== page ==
Although approximately over 200,000 people die each day around the world, very few deliberately prepare for it. In the longest epic poem of the world, the Mahabharata, King Yudhishthira is asked: “Of all the things in life, what is the most amazing?” To this, he replies, “That a man, while seeing others die around him, behaves as if he will never die.” A denial of death, or fear of it, was interpreted as an undesirable state of being described in ancient Vedic literature as a tight flower bud refusing to blossom. Even modern investigators of consciousness, like Carl Jung, echoed this by viewing humanity’s general resistance to death as “something unhealthy and abnormal, which robs…life of its purpose.” Thus, reconnecting with purposeful living meant relinquishing one’s identification with temporary aspects of existence, such as one’s body. A peaceful death equaled the birth of illumined consciousness.
Savasana honors the dying process as an integral part of spiritual living. This practice is one of anticipatory dying, which contributes significantly to the quality of one’s life. Significantly, traditional Yoga asana routines will often begin and end with the corpse asana. This carefully designed structure is intended to bring awareness to the cyclical nature of being, as it carries the participant through a symbolic cycle of death, birth, action and death during a single Yoga session. The movements mirror the morphing forms consciousness entertains while circling around in this cyclical wheel known as samsara.
Though savasana may appear like one of the easiest poses to master, its challenge lies in the posturing of one’s consciousness in relation to one’s own death. Lying on one’s back, with arms and legs falling gently to the side, slow and soothing abdominal breathing relaxing every muscle, the yogi in savasana prepares for a deep meditation on divine substance—that immortal and eternal component of existence that outlives the body. Every inhalation invites awareness of its presence, and every exhalation lets go of the obstacles that prevent one from identifying with it. Developing sensitivity to the movement of air within the body is preparatory for the breath’s final expulsion of consciousness from the body.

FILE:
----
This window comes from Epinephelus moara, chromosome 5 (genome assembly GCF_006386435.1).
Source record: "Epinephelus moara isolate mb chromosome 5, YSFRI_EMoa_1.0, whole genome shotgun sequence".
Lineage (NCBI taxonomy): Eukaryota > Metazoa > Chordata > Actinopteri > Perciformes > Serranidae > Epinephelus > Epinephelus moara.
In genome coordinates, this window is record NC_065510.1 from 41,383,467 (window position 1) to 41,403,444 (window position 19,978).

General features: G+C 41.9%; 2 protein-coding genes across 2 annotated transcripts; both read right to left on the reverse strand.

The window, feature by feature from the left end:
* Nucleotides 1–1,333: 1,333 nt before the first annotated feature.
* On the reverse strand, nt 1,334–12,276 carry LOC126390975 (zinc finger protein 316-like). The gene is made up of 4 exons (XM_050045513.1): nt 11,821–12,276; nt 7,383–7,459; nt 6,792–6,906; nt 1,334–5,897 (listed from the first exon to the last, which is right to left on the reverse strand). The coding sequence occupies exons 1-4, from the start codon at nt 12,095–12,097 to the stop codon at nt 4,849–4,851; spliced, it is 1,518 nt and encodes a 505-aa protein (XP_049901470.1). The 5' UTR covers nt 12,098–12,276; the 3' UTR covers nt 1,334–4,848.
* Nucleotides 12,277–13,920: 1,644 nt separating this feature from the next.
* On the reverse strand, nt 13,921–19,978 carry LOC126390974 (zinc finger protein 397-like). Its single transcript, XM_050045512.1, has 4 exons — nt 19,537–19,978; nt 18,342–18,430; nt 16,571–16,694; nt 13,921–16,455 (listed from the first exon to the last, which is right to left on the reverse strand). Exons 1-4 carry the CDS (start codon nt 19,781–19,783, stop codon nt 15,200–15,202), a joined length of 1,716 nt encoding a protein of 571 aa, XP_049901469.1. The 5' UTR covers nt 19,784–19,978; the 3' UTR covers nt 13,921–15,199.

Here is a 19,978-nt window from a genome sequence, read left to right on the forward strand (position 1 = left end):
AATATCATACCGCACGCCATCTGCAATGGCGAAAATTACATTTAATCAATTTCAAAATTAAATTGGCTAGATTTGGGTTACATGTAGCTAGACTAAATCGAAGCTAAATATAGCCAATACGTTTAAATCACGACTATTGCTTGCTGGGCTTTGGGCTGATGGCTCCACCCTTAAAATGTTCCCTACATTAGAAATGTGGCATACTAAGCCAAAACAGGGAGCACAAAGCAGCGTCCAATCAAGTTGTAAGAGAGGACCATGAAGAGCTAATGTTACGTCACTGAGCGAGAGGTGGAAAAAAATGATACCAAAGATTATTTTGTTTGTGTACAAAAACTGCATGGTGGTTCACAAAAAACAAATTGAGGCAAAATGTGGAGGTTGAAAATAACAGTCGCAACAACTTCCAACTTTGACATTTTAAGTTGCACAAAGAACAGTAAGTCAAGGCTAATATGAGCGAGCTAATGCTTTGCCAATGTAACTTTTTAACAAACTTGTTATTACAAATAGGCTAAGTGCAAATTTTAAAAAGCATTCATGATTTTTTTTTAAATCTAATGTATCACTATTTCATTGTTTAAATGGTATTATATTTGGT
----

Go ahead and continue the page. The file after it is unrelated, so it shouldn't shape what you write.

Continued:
One can observe resonances of savasana in the Tibetan Buddhist’s view of death. The Bardo Thotrol, or Tibetan Book of The Dead, describes what a graceful navigation through the experience of death looks like. It is an experience in which one’s concentration is fully focused on a single point. In Tantric Buddhism this total absorption at death is called tuk-dam, or the retreat into the petals of the heart. Within that moment of enlightened awareness, one is simultaneously lost and found. Such pure awareness exists as an extension of one’s life-long practice. Life then becomes a practice of shaping one’s consciousness for a graceful exit. The Tibetan Buddhists call this phowa, or the art of leaving the body. This same art of leaving the body is accomplished through practicing savasana.